Last week we were introduced to Paul’s sermon in Athens and his particular way of addressing the God question that brings everyone into the conversation. Rather than diminish the worldview of those in Athens, he instead includes them into a bigger framework of understanding. I think the church would do well to adopt a similar posture.
“So Paul, standing in the midst of the Areopagus, said: “Men of Athens, I perceive that in every way you are very religious. 23 For as I passed along and observed the objects of your worship, I found also an altar with this inscription: ‘To the unknown god.’…” Acts 17:22-23
The Areopagus, where Paul is standing, is the cultural and philosophical city center. Think Plato, Aristotle, and the profound influence Greek philosophy has had on the world. It’s not only a place where the cultural and intellectual elite convene around big ideas, it’s the epicenter of the modern conversation. Like headlining a national TED talk, Paul is there promoting a strange new thing (v.21).
Today we consider the modern conversation. I’ll access it by first making what might be a startling statement, then I’ll talk about Jesus, then Paul and then get back to this Areopagus.
The statement is: Christianity wasn’t intended as an alternative religion. This may be a bit of clinker if you’ve only known Christianity as such. Modern evangelical christianity sees itself as a distinct world religion which is in direct competition with all other world religions, belief systems and truth claims. It’s easy to see how we got here when we follow church history. The reformation was Christianity’s version of the renaissance- the bridge to the modern age. This cultural shift allowed matters of faith to be packaged into the binary frameworks of the new rational mind. This change turned esoteric belief into formulas and structures, just as literacy did to the textual environment-It was the birth of systematic theology. By creating the distinctions, Christianity lost it’s “experiential fluidity” and became rigid and fell into “otherness.”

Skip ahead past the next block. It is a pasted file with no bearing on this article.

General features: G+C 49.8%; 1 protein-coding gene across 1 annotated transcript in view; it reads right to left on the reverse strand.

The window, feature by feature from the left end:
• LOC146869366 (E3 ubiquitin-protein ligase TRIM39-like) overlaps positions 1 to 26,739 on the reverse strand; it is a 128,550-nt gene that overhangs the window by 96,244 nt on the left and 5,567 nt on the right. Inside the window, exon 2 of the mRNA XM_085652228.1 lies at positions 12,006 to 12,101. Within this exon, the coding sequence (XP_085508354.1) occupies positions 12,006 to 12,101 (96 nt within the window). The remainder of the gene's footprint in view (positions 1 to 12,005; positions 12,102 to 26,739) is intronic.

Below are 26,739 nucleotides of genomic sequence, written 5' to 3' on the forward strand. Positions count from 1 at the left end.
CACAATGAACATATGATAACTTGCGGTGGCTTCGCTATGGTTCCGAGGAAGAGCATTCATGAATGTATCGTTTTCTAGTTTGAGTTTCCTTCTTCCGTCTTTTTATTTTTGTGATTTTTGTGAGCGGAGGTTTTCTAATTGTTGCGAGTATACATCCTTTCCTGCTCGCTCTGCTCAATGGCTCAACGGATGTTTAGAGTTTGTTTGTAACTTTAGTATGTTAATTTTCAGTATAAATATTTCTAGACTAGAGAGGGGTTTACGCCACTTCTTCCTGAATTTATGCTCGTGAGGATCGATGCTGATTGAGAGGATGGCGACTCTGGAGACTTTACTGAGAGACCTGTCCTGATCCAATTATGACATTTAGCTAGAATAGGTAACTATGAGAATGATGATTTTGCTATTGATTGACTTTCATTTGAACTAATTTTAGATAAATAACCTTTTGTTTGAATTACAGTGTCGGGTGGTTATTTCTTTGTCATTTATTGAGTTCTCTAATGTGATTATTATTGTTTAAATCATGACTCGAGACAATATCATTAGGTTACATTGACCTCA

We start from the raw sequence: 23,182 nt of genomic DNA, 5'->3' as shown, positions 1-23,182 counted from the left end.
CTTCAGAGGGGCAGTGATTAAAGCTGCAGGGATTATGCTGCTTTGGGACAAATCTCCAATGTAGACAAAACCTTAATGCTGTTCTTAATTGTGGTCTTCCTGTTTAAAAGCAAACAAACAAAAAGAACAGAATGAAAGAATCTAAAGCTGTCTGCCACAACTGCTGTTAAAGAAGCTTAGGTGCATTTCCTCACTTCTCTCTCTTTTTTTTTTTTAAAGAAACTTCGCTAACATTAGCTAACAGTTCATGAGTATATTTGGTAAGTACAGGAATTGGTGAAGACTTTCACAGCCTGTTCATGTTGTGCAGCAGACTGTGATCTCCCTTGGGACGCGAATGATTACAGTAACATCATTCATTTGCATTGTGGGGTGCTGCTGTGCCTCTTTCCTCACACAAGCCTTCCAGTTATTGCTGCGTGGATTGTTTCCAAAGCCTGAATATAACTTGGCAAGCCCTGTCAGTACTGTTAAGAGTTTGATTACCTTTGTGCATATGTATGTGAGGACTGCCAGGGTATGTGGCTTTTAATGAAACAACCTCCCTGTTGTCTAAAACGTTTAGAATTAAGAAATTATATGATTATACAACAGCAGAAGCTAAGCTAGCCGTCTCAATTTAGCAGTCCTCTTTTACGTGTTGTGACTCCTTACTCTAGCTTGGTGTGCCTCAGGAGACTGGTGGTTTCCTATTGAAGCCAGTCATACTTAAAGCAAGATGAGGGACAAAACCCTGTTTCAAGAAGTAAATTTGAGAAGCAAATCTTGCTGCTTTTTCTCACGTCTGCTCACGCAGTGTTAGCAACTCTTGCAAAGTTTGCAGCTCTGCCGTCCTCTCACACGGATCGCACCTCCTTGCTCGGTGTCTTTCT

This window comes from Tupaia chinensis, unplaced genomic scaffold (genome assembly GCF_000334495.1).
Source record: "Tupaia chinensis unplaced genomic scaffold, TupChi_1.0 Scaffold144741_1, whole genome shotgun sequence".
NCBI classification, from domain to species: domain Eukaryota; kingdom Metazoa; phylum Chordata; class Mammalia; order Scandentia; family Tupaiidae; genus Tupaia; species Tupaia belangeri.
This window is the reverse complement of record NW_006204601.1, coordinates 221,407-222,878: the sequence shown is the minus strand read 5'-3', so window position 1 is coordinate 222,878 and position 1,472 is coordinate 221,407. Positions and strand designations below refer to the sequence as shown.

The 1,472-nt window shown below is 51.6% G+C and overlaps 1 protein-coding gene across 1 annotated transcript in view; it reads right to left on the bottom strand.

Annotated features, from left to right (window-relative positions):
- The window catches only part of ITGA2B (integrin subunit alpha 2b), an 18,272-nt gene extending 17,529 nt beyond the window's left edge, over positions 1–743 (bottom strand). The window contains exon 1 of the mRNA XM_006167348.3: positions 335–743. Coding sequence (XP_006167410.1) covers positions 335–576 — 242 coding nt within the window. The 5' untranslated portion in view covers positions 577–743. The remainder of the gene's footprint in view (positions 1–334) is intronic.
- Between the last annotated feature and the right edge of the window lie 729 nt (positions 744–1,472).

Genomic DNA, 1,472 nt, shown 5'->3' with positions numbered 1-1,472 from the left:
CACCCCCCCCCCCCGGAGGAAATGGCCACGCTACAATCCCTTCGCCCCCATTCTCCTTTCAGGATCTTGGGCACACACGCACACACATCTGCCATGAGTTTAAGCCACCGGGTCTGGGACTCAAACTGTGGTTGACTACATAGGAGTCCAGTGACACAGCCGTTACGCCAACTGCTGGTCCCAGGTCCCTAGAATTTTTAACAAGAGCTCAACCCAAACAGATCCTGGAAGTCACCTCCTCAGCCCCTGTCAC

Jesus didn’t come to establish systematic theology. His proclamation was for a counter-intuitive kingdom, where down was the way up, giving is how we get, and dying is how we persevere our life. The rule of his kingdom (love) made obsolete the covenant of rules that governed how people were to relate to God (Hebrews 8:13). Prior to Jesus, religion offered a behavior modification system that was the means to access God through appeasement (Tribal religion). Jesus undermined institutions or systems which can’t bring us to God, but instead impose burdens on people. For you tithe mint and dill and cumin, and have neglected the weightier matters of the law: justice and mercy and faithfulness (Matthew 23:23). Jesus’ ministry closed the gap where religion and state systems failed to liberate their constituents.